One of the key concepts in Roger Martin’s The Design of Business is the notion that the pursuit of reliable or predictable results keeps many organizations from the kind of exploration that pursues the next opportunity (or the more current opportunity).  This is big for all of us, but to really catch the significance you need to think about how an understanding of what works develops.  I detail it in this discussion of the difference between heuristic and algorithm.  Trust me…I know this sounds way technical…but it is worth the journey.  Take 5 minutes and check it out right here.

Once you’ve caught on, the next step is recognizing that when the stakes are high, it is much more palatable for most organizations to settle for tried-and-true and predictable…even when the world has changed.  That’s why so many of us are still doing what worked in the 80s and 90s (or 60s and 70s)…even though we shake our heads when it doesn’t quite work the same way now (or anywhere close).  We want to explain is away, but we have a harder and harder time.

Need an example?  Think about McDonald’s being late to the healthier-menu-item game.  Their sense of reliable kept them focused on the path that had been so successful in the past.  Their next steps were based on what had always worked.  And when Subway burst on the scene with a healthier fast food concept, McDonald’s was caught unprepared.  It was some time before they conceded that the world had indeed changed.  Only when they recognized that the tried and true no longer worked did they begin to “emerge from the trough.”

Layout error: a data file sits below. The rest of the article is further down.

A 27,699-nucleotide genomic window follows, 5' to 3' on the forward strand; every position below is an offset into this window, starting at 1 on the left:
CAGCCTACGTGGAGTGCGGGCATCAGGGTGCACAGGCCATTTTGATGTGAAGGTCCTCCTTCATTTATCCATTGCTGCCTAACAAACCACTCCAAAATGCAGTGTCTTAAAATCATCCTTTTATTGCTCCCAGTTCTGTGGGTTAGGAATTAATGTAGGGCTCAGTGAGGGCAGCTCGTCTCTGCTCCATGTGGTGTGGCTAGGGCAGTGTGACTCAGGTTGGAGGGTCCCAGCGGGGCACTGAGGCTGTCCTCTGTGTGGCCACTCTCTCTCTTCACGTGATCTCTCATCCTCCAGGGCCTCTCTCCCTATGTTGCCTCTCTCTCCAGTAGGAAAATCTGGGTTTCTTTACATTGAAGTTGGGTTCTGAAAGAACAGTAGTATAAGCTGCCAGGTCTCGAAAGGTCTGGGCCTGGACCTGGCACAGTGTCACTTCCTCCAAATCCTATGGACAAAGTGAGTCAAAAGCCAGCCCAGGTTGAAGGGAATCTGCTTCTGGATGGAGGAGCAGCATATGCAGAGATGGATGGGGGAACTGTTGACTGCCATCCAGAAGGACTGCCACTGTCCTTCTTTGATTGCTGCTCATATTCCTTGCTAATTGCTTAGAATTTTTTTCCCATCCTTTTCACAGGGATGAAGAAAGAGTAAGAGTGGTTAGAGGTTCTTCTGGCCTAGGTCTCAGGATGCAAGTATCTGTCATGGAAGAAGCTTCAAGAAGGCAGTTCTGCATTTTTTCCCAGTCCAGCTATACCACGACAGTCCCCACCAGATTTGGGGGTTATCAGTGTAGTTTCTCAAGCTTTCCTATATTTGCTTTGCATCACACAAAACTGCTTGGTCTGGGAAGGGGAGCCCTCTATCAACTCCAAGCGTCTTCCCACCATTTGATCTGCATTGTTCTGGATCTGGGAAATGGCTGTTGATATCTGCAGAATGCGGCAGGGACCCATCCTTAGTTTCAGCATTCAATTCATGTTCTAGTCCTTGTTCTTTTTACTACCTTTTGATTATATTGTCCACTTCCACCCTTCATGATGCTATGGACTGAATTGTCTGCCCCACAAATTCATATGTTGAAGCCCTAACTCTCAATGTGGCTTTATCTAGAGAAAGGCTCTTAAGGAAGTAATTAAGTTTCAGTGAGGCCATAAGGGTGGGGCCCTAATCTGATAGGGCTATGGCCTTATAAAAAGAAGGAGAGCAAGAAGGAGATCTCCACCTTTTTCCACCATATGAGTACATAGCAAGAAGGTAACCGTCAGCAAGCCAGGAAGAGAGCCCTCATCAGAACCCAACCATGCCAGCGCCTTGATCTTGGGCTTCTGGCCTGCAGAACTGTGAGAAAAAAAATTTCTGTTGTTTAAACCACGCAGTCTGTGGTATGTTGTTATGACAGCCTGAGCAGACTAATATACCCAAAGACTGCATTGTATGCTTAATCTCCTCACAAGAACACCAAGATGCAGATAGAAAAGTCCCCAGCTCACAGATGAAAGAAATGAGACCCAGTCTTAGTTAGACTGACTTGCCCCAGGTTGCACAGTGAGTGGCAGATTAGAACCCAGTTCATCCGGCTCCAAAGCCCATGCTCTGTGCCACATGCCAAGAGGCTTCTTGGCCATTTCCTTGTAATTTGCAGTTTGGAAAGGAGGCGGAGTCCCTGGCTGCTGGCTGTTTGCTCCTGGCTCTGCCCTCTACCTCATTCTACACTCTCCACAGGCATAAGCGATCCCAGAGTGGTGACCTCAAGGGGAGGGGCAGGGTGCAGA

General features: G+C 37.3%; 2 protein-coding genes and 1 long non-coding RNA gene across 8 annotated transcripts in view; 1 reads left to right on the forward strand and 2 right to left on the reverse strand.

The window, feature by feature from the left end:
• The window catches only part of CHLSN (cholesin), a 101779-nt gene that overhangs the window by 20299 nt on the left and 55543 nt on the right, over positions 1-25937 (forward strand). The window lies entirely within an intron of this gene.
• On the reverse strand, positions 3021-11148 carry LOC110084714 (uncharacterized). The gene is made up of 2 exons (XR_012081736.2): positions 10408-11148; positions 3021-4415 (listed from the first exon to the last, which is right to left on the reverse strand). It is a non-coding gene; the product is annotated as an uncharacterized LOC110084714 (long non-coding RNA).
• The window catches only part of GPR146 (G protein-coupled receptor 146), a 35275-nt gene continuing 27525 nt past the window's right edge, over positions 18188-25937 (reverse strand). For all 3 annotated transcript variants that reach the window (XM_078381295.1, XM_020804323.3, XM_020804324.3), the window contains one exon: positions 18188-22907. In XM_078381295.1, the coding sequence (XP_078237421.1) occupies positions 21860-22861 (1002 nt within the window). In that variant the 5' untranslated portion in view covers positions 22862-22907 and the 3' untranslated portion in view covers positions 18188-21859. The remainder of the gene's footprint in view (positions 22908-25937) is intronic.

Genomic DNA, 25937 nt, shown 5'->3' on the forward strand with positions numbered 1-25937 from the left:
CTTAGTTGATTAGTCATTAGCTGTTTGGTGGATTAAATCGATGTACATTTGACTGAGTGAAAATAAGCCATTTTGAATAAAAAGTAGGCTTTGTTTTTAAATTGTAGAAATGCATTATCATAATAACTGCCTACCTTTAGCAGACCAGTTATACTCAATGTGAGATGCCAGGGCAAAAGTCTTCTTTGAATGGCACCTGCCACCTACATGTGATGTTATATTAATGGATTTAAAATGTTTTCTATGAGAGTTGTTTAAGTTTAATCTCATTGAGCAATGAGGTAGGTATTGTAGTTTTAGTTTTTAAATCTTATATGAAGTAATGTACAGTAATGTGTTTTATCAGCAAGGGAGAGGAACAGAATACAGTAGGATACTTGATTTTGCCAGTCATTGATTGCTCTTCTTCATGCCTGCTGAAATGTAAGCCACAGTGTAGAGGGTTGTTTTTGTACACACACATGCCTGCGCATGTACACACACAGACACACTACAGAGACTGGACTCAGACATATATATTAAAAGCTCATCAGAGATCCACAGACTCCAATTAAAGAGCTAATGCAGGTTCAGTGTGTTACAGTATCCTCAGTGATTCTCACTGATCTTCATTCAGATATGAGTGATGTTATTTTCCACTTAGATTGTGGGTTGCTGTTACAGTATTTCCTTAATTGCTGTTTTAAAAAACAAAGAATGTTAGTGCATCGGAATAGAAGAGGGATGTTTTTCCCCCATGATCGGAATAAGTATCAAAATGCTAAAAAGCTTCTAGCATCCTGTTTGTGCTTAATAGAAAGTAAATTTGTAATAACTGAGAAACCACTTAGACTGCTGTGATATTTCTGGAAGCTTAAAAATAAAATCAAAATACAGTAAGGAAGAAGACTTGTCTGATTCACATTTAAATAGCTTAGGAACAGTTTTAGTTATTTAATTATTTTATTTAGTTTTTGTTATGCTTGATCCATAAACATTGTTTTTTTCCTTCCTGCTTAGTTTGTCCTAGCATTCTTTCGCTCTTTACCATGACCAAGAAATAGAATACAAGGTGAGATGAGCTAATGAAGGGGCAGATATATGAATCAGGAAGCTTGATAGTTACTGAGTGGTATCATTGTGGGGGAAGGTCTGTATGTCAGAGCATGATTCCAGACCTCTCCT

An example from my world?  There was a time when participating in the activities of a church was an all day affair.  Church-goers rode into town on a wagon, attended a worship service as a family, went to a Sunday School class, stayed for dinner-on-the-grounds, worshiped together again at an evening service, hitched up the horses and went home.  Although that time is clearly in the past, many churches still operate with that worldview still intact.  Shaking their heads, they wonder why churches are growing that offer a more streamlined approach.

Settling for reliability is guaranteed to miss the main chance when the world changes.  On the other hand, the pursuit of validity is a high-stakes gamble that doesn’t always produce a big win (or even a win).  It’s risky.  It’s a venture into the unknown.  It seems crazy.  And yet, you cannot move to a new trajectory without the willingness to search for validity; an understanding of what is actually happening.

Reliability vs. Validity
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